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I remember the night I picked up this book. The idea for my story (it wasn’t Ghost Trilogy at the time, but the story that came first) had started to take form in my head. I had characters and situations, I had pinned down a few plotpoints. I knew it was time to start researching the setting, though at that time I still thought I’d set the story in the Thirties. I combed the Italian catalogues and came up with four or five titles about Prohibition America (really, there seems to be nothing in my language about this matter) and I picked up this first of all because it sounded the more introductory.

So I sat on my bed with this fat book in my lap and staring down at its cover, I asked myself, “You sure you want to do this?”I remember the night I picked up this book. The idea for my story (it wasn’t Ghost Trilogy at the time, but the story that came first) had started to take form in my head. I had characters and situations, I had pinned down a few plotpoints. I knew it was time to start researching the setting, though at that time I still thought I’d set the story in the Thirties. I combed the Italian catalogues and came up with four or five titles about Prohibition America (really, there seems to be nothing in my language about this matter) and I picked up this first of all because it sounded the more introductory.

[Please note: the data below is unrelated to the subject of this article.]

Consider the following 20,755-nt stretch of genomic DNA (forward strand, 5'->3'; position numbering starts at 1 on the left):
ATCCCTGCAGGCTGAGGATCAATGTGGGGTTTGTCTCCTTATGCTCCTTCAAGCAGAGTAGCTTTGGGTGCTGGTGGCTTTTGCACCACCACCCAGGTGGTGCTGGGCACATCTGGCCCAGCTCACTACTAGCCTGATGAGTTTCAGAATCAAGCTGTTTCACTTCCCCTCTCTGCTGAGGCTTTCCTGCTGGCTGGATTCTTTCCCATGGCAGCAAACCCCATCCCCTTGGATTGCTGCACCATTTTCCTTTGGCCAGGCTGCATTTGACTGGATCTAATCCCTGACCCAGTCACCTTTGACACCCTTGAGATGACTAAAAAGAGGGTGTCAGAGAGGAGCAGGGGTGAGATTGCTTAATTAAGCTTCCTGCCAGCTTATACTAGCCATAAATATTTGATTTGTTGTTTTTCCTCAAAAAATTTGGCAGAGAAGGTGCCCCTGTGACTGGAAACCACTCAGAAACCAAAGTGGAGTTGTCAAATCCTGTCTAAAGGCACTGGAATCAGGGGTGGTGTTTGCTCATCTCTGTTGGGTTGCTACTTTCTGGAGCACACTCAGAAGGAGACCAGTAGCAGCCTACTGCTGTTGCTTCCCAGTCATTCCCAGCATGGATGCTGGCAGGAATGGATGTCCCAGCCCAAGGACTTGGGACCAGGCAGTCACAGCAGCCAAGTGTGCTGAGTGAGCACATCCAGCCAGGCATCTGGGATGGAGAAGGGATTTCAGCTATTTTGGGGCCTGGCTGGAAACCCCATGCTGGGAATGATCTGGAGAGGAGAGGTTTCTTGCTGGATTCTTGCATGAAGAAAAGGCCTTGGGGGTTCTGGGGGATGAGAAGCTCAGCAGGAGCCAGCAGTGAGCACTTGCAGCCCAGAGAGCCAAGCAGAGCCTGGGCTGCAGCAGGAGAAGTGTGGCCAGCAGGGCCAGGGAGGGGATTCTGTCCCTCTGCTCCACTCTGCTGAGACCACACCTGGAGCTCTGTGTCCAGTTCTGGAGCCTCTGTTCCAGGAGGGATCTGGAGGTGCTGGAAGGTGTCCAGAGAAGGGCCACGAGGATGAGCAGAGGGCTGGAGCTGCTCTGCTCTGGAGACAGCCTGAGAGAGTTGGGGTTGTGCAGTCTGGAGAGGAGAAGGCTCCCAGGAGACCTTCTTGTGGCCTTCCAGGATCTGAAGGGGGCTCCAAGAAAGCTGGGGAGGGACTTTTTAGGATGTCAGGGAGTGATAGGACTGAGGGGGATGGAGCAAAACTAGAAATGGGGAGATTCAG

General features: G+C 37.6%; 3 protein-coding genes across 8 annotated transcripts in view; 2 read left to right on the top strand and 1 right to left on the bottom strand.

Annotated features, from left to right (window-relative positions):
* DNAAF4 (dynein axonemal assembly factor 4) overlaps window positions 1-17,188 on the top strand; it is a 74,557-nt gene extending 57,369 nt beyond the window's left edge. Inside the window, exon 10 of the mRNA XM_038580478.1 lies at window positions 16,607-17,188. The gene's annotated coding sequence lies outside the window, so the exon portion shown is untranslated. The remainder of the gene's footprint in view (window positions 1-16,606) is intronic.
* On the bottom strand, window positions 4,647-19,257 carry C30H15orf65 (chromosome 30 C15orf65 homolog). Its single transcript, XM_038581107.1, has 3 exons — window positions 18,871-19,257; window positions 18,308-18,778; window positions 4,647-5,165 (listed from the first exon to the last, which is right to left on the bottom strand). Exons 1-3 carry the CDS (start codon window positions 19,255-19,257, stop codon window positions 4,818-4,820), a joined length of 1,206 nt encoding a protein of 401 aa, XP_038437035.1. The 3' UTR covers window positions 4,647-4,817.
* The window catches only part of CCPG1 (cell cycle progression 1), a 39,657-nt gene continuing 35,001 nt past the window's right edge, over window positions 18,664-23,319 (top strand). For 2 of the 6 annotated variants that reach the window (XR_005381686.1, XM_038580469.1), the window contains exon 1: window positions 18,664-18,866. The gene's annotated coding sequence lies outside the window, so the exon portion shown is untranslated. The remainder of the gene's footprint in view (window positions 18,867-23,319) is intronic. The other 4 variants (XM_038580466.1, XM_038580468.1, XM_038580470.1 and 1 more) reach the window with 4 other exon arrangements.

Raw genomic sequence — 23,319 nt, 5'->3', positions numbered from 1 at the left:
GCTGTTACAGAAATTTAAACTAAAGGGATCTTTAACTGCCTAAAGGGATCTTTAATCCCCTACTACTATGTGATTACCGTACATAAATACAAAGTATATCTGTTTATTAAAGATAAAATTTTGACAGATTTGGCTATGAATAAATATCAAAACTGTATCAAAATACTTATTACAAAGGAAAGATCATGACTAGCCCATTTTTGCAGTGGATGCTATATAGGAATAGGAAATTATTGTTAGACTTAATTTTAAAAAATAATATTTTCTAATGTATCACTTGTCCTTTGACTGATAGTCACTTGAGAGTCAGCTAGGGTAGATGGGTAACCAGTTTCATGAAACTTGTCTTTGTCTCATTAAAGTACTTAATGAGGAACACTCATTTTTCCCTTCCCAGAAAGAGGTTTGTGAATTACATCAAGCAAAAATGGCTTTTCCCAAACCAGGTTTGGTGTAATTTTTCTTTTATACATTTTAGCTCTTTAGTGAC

“Well… yeah…” I answered.
“You’re aware you don’t know anything about Prohibition America, now are you?”
“Sure. But everybody who knows started somewhere.”
Well, I can’t say this was a good choice, because it wasn’t a choice at all, since this was the only book on the matter I could find, so I suppose it was my good luck that this is a very good book. An excellent introduction to American society and history in the Interwar years.

Even if at the time I was more interested in the Thirties, I liked the first half of the book, concerning the Twenties, quite a bit better. There seem to be a lot going on in the Twenties. The world was changing, and life was changing, and people were changing. Life how we know it today took its first steps in the Twenties. Electric light, house plumbing, telephones, cars, all became commonplace – at lest for the middle class – in this decade. The movies were a popular pastime, the first music recordings came out, holidays became more and more common. Advertising transformed the way people thought to themselves and the way they wanted to live.